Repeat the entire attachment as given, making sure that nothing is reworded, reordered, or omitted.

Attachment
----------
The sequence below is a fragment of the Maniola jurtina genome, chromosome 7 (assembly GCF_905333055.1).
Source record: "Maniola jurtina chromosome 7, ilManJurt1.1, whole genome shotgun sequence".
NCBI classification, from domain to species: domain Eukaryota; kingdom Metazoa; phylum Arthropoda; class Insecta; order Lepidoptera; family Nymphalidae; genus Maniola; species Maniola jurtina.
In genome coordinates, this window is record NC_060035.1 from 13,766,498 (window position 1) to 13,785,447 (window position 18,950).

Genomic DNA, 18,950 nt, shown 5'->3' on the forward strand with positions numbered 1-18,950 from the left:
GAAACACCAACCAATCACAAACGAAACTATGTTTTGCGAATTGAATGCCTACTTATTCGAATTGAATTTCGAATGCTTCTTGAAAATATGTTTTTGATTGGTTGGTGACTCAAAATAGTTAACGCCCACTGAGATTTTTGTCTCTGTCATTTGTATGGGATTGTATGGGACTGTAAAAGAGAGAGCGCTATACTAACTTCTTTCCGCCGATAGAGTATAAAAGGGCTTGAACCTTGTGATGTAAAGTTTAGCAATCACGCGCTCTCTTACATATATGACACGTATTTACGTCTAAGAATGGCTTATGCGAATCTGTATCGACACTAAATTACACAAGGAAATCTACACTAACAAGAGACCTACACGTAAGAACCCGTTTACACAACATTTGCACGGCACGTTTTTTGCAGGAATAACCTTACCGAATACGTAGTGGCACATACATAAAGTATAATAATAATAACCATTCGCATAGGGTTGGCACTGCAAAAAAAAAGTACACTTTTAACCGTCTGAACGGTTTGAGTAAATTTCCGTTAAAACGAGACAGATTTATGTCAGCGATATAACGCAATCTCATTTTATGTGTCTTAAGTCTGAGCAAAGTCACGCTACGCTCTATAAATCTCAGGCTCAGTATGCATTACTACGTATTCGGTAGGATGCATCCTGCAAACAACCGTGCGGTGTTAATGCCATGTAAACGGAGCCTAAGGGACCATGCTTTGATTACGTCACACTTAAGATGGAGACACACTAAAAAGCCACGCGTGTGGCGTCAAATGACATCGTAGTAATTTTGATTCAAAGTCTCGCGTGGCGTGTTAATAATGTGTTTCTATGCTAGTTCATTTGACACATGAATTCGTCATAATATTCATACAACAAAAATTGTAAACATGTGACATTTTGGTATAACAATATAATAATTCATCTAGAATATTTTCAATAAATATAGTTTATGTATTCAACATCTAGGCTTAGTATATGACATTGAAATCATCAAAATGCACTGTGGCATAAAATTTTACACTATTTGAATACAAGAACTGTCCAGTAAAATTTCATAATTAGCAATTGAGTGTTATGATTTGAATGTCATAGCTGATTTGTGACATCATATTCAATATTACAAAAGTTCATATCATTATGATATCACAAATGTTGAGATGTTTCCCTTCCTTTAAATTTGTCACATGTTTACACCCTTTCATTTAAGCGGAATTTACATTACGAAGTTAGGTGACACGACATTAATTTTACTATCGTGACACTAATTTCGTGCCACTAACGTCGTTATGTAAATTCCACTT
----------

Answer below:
The sequence below is a fragment of the Maniola jurtina genome, chromosome 7 (assembly GCF_905333055.1).
Source record: "Maniola jurtina chromosome 7, ilManJurt1.1, whole genome shotgun sequence".
NCBI classification, from domain to species: domain Eukaryota; kingdom Metazoa; phylum Arthropoda; class Insecta; order Lepidoptera; family Nymphalidae; genus Maniola; species Maniola jurtina.
In genome coordinates, this window is record NC_060035.1 from 13,766,498 (window position 1) to 13,785,447 (window position 18,950).

Genomic DNA, 18,950 nt, shown 5'->3' on the forward strand with positions numbered 1-18,950 from the left:
GAAACACCAACCAATCACAAACGAAACTATGTTTTGCGAATTGAATGCCTACTTATTCGAATTGAATTTCGAATGCTTCTTGAAAATATGTTTTTGATTGGTTGGTGACTCAAAATAGTTAACGCCCACTGAGATTTTTGTCTCTGTCATTTGTATGGGATTGTATGGGACTGTAAAAGAGAGAGCGCTATACTAACTTCTTTCCGCCGATAGAGTATAAAAGGGCTTGAACCTTGTGATGTAAAGTTTAGCAATCACGCGCTCTCTTACATATATGACACGTATTTACGTCTAAGAATGGCTTATGCGAATCTGTATCGACACTAAATTACACAAGGAAATCTACACTAACAAGAGACCTACACGTAAGAACCCGTTTACACAACATTTGCACGGCACGTTTTTTGCAGGAATAACCTTACCGAATACGTAGTGGCACATACATAAAGTATAATAATAATAACCATTCGCATAGGGTTGGCACTGCAAAAAAAAAGTACACTTTTAACCGTCTGAACGGTTTGAGTAAATTTCCGTTAAAACGAGACAGATTTATGTCAGCGATATAACGCAATCTCATTTTATGTGTCTTAAGTCTGAGCAAAGTCACGCTACGCTCTATAAATCTCAGGCTCAGTATGCATTACTACGTATTCGGTAGGATGCATCCTGCAAACAACCGTGCGGTGTTAATGCCATGTAAACGGAGCCTAAGGGACCATGCTTTGATTACGTCACACTTAAGATGGAGACACACTAAAAAGCCACGCGTGTGGCGTCAAATGACATCGTAGTAATTTTGATTCAAAGTCTCGCGTGGCGTGTTAATAATGTGTTTCTATGCTAGTTCATTTGACACATGAATTCGTCATAATATTCATACAACAAAAATTGTAAACATGTGACATTTTGGTATAACAATATAATAATTCATCTAGAATATTTTCAATAAATATAGTTTATGTATTCAACATCTAGGCTTAGTATATGACATTGAAATCATCAAAATGCACTGTGGCATAAAATTTTACACTATTTGAATACAAGAACTGTCCAGTAAAATTTCATAATTAGCAATTGAGTGTTATGATTTGAATGTCATAGCTGATTTGTGACATCATATTCAATATTACAAAAGTTCATATCATTATGATATCACAAATGTTGAGATGTTTCCCTTCCTTTAAATTTGTCACATGTTTACACCCTTTCATTTAAGCGGAATTTACATTACGAAGTTAGGTGACACGACATTAATTTTACTATCGTGACACTAATTTCGTGCCACTAACGTCGTTATGTAAATTCCACTT